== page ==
The logic of Lincoln

The “Union of the States” is perpetual, because no proper government ever had a provision for its own termination.

From Daniel Tammet’s book Thinking by Numbers, the chapter on Shapes of Speech:

“In the mid-nineteenth century, more than two millennia after Euclid, a copy of his Elements traveled in the carpetbag of a circuit lawyer from Illinois…

“The pages and their propositions made a deep impression on Lincoln’s mind, following him into his subsequent career in politics. In a speech given to an Ohio crowd in 1859 in opposition to a pro-slavery rival…

“‘Now if Judge [Stephen] Douglas will demonstrate somehow that this is popular sovereignty – the right to make a slave out of another, without any right of that other, or anyone else to object; demonstrate it as Euclid demonstrated propositions – there is no objection. But when he comes forward, seeking to carry a principle by bringing it to the authority of men who themselves utterly repudiate that principle, I ask that he shall not be permitted to do it.’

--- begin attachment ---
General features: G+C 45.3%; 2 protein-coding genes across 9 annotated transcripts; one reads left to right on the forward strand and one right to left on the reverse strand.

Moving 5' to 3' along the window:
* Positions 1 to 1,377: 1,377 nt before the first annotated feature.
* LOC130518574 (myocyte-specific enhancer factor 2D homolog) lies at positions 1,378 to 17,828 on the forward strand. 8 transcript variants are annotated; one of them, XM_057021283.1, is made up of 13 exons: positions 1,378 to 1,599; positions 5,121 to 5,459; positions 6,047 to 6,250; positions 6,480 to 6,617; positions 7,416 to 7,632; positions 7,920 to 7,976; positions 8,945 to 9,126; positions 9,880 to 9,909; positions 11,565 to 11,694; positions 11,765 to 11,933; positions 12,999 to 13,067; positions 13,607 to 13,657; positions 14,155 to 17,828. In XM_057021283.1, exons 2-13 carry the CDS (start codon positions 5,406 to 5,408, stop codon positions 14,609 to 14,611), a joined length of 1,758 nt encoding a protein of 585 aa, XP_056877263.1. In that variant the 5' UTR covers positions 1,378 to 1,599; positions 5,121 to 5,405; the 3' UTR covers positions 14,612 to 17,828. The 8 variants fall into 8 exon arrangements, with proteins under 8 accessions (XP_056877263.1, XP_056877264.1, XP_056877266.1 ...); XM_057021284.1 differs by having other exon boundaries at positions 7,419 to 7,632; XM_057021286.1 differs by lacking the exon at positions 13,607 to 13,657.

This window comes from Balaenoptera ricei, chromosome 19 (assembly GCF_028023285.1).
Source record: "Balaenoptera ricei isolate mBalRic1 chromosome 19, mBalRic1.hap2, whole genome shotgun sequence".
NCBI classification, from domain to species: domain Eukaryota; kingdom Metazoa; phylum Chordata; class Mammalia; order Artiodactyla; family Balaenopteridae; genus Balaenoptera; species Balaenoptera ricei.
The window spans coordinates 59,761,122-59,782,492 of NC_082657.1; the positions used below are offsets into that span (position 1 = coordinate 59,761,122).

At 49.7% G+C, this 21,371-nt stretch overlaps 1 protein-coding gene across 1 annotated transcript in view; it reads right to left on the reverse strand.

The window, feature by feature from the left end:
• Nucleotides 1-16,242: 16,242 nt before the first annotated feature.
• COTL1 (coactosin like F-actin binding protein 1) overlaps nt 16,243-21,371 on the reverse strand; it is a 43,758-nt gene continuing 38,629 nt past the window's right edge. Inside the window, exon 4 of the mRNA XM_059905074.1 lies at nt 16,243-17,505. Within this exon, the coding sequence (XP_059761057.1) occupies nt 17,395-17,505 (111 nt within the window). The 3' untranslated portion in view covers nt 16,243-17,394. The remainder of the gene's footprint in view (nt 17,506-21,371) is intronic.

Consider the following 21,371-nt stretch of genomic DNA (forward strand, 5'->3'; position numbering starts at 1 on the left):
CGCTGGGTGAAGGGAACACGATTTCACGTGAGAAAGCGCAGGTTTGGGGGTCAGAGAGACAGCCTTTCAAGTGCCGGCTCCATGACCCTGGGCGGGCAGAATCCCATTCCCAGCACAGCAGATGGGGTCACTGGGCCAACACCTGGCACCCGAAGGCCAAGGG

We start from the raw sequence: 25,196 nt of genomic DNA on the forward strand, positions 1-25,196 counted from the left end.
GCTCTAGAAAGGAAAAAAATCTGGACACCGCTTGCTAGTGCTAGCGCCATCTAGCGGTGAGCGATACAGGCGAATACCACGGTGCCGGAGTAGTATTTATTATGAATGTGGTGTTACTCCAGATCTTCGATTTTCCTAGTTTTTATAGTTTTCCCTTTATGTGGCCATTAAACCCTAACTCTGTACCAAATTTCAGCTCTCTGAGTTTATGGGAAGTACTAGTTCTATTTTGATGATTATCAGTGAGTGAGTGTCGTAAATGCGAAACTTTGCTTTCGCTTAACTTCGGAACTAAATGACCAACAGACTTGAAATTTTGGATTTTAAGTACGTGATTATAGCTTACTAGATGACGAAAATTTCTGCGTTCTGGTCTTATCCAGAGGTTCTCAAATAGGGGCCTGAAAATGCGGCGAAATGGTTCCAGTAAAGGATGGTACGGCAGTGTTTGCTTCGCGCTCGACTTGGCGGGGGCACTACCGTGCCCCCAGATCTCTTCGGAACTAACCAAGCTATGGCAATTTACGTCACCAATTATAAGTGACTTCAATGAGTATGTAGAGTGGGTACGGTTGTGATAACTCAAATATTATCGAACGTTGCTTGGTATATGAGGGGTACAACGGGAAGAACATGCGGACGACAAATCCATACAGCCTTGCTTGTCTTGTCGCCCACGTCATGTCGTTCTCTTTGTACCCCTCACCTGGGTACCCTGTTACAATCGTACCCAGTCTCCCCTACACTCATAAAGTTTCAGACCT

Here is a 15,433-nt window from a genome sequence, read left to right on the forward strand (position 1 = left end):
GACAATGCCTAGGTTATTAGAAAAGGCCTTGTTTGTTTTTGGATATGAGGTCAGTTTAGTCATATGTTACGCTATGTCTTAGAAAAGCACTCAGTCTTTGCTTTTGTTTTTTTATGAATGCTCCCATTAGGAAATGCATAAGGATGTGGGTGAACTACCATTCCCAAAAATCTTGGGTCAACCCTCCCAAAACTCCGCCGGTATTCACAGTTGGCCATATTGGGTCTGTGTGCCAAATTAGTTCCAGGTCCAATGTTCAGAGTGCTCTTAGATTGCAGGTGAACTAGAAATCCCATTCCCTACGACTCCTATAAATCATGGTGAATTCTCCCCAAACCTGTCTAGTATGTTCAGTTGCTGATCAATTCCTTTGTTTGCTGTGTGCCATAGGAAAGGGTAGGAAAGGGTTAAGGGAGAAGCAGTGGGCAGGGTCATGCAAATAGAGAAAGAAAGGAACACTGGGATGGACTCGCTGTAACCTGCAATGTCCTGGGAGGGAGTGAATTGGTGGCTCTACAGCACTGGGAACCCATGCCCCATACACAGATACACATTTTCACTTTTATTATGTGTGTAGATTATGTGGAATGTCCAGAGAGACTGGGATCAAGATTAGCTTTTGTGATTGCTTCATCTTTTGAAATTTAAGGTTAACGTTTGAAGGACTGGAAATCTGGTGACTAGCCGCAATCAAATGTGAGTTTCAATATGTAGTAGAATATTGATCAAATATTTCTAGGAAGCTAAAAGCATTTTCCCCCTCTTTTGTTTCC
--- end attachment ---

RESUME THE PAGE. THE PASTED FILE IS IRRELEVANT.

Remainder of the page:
“Definitions and axioms would shape President Lincoln’s most famous addresses. His powers of rhetoric, persuasion, deduction and logic were all subjected to the severest tests.”

His defense of the Union, and the requirement to keep it together, was that based on universal law and the Constitution. The “Union of the States” is perpetual because no proper government ever had a provision for its own termination.